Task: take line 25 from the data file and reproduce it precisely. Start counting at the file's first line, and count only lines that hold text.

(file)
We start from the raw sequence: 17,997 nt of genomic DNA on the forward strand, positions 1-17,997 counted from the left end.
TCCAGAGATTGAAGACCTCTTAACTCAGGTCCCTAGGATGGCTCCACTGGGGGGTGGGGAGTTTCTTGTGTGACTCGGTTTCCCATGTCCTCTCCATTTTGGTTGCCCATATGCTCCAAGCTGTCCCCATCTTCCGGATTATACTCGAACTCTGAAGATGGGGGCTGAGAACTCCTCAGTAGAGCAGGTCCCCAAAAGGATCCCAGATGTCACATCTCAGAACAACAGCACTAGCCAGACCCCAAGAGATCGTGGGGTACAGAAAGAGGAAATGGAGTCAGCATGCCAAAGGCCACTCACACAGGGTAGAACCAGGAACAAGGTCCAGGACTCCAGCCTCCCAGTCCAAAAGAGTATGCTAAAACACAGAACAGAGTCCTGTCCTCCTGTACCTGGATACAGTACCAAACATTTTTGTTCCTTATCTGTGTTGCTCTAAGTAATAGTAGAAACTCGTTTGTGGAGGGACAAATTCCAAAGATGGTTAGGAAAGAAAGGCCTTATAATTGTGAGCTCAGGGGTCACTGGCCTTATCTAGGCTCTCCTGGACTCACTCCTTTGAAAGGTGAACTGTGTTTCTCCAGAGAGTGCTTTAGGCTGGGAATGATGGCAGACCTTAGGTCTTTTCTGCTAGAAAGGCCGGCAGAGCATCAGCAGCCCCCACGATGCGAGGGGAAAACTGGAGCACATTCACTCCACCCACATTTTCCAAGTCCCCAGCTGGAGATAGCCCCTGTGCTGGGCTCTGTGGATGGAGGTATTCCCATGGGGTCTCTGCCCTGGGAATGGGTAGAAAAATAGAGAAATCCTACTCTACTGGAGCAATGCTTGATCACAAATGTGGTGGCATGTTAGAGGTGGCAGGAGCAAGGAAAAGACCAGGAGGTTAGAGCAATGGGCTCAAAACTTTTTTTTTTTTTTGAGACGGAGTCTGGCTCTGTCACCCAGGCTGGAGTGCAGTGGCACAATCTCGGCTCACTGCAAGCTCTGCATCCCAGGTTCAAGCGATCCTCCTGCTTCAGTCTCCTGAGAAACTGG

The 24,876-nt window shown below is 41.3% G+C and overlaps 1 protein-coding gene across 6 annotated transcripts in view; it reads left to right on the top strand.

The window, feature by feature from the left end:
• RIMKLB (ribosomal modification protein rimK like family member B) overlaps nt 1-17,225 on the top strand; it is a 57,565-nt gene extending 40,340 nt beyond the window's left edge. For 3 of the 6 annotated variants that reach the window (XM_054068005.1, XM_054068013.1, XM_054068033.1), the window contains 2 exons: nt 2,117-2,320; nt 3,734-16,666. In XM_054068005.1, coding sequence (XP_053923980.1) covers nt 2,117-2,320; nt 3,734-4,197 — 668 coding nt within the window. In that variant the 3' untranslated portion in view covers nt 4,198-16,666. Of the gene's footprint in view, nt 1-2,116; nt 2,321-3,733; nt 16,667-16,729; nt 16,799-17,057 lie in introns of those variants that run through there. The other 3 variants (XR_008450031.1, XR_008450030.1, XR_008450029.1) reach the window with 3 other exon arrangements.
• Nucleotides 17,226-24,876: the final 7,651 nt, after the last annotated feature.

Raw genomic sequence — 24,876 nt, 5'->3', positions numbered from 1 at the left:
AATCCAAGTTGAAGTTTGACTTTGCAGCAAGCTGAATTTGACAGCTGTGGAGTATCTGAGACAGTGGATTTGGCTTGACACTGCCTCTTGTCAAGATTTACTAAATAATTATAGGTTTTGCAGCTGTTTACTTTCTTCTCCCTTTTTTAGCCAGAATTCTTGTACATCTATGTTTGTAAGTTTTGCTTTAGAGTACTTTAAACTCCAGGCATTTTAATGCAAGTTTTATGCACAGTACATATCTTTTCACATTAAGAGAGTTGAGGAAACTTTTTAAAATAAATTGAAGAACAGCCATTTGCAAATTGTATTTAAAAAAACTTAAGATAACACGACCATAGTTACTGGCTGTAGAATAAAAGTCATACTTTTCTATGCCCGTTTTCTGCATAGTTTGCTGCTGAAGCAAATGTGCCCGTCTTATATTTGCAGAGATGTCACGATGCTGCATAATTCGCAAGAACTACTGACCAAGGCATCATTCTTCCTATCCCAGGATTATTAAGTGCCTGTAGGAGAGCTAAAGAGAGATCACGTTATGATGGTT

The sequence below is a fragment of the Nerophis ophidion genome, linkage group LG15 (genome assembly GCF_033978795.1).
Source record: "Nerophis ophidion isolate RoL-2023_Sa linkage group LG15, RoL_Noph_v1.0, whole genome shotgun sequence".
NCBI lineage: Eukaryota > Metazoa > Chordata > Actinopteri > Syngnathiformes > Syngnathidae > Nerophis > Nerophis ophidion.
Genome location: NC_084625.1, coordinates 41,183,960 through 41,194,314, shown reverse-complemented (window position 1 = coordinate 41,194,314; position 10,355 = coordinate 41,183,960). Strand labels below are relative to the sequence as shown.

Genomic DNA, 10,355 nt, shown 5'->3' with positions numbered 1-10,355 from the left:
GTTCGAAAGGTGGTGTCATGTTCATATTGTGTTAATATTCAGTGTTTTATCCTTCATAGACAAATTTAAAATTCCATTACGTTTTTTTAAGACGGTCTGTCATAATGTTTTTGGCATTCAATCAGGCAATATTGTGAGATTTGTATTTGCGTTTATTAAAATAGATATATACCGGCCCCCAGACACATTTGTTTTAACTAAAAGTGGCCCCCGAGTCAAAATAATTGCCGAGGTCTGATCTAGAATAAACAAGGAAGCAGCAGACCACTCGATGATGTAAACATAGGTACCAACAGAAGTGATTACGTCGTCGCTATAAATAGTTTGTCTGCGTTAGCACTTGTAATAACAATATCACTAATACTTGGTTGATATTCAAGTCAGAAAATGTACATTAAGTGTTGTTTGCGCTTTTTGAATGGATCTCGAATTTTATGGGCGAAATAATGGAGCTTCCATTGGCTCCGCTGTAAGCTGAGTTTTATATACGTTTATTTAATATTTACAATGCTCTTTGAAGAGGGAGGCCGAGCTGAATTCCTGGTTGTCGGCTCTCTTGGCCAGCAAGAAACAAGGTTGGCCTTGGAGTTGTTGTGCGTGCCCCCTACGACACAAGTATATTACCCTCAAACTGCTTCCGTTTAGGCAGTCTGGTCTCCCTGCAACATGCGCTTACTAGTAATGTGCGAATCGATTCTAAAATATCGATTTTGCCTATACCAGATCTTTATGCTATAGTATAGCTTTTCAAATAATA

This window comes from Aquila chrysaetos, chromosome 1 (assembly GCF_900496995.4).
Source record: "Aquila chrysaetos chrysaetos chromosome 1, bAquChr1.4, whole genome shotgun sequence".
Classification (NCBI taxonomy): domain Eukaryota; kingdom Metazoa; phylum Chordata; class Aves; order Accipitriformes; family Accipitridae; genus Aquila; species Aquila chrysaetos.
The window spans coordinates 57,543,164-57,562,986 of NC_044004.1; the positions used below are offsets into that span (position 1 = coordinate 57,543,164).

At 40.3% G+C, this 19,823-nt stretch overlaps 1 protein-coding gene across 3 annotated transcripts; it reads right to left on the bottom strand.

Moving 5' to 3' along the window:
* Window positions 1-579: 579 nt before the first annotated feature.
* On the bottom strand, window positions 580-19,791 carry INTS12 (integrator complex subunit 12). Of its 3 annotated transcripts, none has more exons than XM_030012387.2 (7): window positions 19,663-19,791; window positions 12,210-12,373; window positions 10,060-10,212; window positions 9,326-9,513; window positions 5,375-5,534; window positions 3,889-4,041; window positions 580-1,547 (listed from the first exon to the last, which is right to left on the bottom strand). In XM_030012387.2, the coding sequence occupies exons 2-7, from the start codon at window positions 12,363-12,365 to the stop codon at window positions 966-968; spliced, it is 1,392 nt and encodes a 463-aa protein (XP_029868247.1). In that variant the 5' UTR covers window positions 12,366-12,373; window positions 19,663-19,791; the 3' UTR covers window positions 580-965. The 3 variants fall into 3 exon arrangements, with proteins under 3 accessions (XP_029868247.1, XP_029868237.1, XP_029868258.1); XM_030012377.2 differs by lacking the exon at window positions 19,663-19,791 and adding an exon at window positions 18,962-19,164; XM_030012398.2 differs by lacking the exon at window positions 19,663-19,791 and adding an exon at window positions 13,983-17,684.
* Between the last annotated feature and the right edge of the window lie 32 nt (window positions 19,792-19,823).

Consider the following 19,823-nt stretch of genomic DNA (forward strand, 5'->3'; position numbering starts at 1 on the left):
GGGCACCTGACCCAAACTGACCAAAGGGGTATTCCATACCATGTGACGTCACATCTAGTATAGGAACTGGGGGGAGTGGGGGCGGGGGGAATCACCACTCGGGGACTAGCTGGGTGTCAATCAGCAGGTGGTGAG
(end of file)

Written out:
GGGCACCTGACCCAAACTGACCAAAGGGGTATTCCATACCATGTGACGTCACATCTAGTATAGGAACTGGGGGGAGTGGGGGCGGGGGGAATCACCACTCGGGGACTAGCTGGGTGTCAATCAGCAGGTGGTGAG